Event Sourcing

Event Sourcing is a modelling technique where you not only model the state of your business but also the transitions between states. Then, instead of storing the current state the datastore saves these increments.

A difference to persistence based on Create-Read-Update-Delete (CRUD) data-stores is that we don’t need to map our imagined entities to a database model up-front. Instead, we model the entities, and the events that affect their state.

Updating entities

To update an entity’s state we use commands from the outside and events on the inside:

  • Commands: The state of the entity can be changed only by sending commands to it. The commands are the "external" API of an entity. Commands request state changes. The current state may reject the command, or it may accept it producing zero, one or many events (depending on the command and the current state).

  • Events: The events represent changes of the entity’s state and are the only way to change it. The entity creates events from commands. Events are an internal mechanism for the entity to mutate the state, other parties can’t send events. Other parts of the application may listen to the created events. Summing up, events are facts new tab.

    The events are persisted to the datastore, while the entity state is kept in memory. In case of a restart the latest state gets rebuilt by replaying the events from the Event Journal.


Event Sourcing in Akka improves writing performance thanks to multiple aspects:

  • The current state resides in memory so there’s no need for a round-trip and several database joins to reconstruct it.

  • The history of events for a single entity can use snapshots so reconstructing an entity with a large list of events is fast: load only the latest snapshot and apply the last few events on top.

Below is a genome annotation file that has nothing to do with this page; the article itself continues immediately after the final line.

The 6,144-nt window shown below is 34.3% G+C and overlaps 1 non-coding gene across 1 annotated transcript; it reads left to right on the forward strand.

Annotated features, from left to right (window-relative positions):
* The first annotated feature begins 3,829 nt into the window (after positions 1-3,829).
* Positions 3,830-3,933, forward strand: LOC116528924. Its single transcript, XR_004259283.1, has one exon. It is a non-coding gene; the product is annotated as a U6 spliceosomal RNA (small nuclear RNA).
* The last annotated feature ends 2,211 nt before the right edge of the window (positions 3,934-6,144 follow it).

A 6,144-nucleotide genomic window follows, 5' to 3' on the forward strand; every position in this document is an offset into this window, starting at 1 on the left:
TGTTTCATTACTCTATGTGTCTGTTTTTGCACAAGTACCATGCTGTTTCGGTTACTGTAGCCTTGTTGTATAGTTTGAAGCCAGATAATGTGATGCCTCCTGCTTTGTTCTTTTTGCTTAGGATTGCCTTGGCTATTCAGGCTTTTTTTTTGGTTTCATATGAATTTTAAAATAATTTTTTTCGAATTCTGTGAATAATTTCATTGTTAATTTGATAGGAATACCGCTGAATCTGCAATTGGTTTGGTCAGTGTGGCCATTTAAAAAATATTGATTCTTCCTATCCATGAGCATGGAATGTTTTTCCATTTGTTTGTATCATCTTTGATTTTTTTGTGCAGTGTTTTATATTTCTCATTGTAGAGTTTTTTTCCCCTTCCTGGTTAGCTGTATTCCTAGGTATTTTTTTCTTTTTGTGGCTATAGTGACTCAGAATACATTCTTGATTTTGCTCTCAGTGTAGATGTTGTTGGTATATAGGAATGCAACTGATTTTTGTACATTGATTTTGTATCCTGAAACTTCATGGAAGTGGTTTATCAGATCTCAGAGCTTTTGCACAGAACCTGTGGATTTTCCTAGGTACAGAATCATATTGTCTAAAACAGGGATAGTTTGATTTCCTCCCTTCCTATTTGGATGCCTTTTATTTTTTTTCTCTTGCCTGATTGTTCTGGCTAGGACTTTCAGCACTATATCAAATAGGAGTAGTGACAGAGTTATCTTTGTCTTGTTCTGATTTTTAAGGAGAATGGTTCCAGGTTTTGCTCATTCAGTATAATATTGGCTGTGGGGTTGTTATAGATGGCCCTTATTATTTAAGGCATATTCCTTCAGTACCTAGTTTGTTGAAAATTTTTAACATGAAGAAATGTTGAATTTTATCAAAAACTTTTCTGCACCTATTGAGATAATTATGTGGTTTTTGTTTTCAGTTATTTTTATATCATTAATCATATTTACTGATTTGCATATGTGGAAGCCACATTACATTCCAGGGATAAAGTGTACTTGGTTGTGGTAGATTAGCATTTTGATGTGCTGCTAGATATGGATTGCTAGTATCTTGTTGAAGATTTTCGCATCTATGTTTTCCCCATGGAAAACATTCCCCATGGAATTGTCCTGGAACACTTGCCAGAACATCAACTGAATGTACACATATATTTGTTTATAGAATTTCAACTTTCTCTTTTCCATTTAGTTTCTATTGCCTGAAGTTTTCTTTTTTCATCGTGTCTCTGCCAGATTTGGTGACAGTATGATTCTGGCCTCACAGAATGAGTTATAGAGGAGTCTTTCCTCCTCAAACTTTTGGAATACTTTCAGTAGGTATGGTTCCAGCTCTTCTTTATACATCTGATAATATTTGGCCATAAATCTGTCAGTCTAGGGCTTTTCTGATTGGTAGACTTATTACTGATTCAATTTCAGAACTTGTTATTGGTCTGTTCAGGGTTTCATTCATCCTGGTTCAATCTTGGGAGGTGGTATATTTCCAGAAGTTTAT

• Creating aggregates or other projections over multiple entities happens asynchronously to write operations producing eventually consistent representations of the data. That happens without impacting write throughput since the events Journal is an append-only table so no locking is required to ensure consistency between the journal and the projections.

Advantages of Event Sourcing

Event Sourcing achieves persistence by storing state changes as historical events that capture business activity. This decouples the events from the storage mechanism, allowing them to be aggregated, or placed in a group with logical boundaries. Event Sourcing is one of the patterns that enables concurrent, distributed systems to achieve high performance, scalability and resilience.

In a distributed architecture, Event Sourcing provides the following advantages:

  • In a traditional CRUD model, entities use a dual representation as a mutable object in memory, and a mutable row in a relational database table. This leads to the infamous object relational impedance mismatch. Object-relational mappers bridge this divide, but bring new complexities of their own. The event sourcing model treats the database as an append-only log of serialized events. It does not attempt to model the state of each entity or the relationships between them directly in the database schema. This greatly simplifies the code that writes to and reads from the database.

  • The history of how an entity reached its current state remains in the stored events. Consistency between Transactional data and audit data are the same data which guarantees consistency between them.

  • Event Sourcing brings the ability to analyze the event stream and derive important business information from it — perhaps things that were not even thought about when designing the events. You can add new views on our system’s activity without making the write-side more complicated.

  • It improves write performance, since the data store only needs to append the events. There are no updates and no deletes.

  • Event Sourced systems are easy to test and debug. Commands and Events can be simulated for test purposes. The event log provides a good record for debugging. When detecting an issue in production, you can replay the event log in a controlled environment to understand how an entity reached the bad state.

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